The activists behind a month-long sit-in at the state Capitol two years ago have declared a break from social media, saying “we have lost our way at times.”
The Dream Defenders posted the announcement on their website last week. Since then, they’ve had no new updates on their official Twitter or Facebook pages.
They will, however, continue blogging, they said.
“Social media is a microphone—it amplifies the grassroots organizing work that we are doing to transform our circumstances,” said the post, dated Sept. 21. “It does not, and never will, take the place of building deep relationships which are at the core of organizing.”
The group explained that its growing social media profile also caused “separation from the voice and work (of) our incredible membership,” it said. “In keeping up with the latest hashtags or movement trends/moments, we have lost our way at times … We can blame the culture. We choose to blame ourselves.”
“That said, we as an organization have decided to take a step back and take a ‘social media sabbatical’ of sorts – to adjust, re-center and get it right,” according to the post. “We will be back in November with a fresh voice; one that emanates from the grassroots and is a complement to movement work.”
The group occupied the Florida Capitol soon after the acquittal of George Zimmerman in the February 2012 shooting death of 17-year-old Trayvon Martin in Sanford.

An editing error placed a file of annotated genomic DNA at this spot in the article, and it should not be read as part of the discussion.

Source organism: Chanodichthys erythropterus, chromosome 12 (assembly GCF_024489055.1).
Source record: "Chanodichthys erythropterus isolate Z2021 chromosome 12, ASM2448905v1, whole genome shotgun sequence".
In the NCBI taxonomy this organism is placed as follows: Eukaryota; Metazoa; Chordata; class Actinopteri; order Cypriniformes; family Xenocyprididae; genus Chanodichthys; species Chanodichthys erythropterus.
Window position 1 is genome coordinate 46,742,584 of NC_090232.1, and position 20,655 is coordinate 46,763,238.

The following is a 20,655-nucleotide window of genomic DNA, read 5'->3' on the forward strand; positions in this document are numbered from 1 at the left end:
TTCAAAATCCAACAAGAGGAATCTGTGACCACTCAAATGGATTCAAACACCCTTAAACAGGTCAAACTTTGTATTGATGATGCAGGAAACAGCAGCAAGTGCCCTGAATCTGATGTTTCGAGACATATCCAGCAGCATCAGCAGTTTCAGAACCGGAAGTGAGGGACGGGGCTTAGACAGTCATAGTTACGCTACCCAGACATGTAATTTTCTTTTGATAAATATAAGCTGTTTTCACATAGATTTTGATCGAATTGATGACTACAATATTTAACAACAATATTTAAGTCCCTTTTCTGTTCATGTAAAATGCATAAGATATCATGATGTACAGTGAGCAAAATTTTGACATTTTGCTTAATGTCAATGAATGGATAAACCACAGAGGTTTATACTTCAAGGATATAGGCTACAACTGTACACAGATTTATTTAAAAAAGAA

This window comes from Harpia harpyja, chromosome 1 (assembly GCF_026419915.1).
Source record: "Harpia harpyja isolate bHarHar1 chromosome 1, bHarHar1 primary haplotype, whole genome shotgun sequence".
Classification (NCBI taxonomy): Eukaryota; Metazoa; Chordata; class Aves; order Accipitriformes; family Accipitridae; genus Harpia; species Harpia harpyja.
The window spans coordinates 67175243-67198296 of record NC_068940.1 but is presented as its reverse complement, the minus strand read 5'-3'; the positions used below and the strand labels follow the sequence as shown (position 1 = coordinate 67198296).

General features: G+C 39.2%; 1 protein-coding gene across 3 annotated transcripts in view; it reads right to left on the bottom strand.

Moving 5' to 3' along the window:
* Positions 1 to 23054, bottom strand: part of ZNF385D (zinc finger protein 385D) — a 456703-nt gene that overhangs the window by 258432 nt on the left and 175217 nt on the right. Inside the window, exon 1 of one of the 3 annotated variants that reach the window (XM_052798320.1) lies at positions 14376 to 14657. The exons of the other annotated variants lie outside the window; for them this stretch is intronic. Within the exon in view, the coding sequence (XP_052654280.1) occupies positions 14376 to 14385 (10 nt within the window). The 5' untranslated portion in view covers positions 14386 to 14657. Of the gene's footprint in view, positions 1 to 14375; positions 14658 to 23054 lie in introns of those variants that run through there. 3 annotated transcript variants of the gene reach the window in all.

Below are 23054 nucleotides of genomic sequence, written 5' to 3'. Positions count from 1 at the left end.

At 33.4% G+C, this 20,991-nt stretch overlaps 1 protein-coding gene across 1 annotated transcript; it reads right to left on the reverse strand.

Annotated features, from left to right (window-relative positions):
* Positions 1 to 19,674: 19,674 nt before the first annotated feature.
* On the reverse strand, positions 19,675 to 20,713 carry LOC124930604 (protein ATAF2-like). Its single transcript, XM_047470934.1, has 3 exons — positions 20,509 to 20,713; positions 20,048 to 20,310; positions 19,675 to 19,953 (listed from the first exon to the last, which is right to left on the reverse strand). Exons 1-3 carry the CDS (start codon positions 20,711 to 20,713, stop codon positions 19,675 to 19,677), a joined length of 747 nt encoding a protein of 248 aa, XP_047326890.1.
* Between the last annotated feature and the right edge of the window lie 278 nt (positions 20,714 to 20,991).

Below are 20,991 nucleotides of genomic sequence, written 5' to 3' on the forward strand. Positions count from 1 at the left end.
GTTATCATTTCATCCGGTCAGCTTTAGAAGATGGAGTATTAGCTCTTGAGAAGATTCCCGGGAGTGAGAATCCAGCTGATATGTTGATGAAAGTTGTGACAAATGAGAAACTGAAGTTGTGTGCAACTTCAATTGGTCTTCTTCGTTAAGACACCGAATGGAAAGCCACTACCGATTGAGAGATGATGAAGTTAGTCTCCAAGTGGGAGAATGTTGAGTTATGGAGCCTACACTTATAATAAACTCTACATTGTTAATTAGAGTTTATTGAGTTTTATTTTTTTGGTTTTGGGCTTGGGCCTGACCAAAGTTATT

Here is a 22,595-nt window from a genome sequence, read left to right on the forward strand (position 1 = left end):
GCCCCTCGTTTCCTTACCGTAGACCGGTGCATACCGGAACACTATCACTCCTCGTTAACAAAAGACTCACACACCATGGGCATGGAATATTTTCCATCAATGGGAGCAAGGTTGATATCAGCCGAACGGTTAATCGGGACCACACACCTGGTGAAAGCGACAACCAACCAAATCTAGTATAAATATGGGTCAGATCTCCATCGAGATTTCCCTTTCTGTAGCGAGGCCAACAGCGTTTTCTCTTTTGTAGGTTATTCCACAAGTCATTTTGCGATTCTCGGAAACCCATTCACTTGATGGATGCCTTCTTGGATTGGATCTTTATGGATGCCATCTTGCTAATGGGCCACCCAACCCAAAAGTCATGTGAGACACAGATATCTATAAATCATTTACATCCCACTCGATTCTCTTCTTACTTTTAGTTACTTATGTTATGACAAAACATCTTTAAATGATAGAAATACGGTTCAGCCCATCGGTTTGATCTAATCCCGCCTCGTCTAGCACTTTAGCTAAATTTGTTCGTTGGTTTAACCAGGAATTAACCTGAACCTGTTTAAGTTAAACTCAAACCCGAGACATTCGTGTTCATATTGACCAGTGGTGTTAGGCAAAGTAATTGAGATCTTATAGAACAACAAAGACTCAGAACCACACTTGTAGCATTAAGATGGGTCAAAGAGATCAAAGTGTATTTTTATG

That turned into a round-the-clock protest that made headlines around the world. Civil-rights pioneers Jesse Jackson and Julian Bond visited with the protesters, as did actor-singer Harry Belafonte and rapper Talib Kweli.
Sit-in participants questioned zero-tolerance policies that they said created a “schools-to-prisons” pipeline. They also asked for a special session on Florida’s “stand your ground” law. A vote to come back into session for that purpose failed.
The sit-in forced the state to change its policies on protests inside the Capitol, including no further overnight stays, prohibiting food preparation in the building without prior approval, and requiring members of the public to vacate the premises 30 minutes after the end of any official meeting that runs late.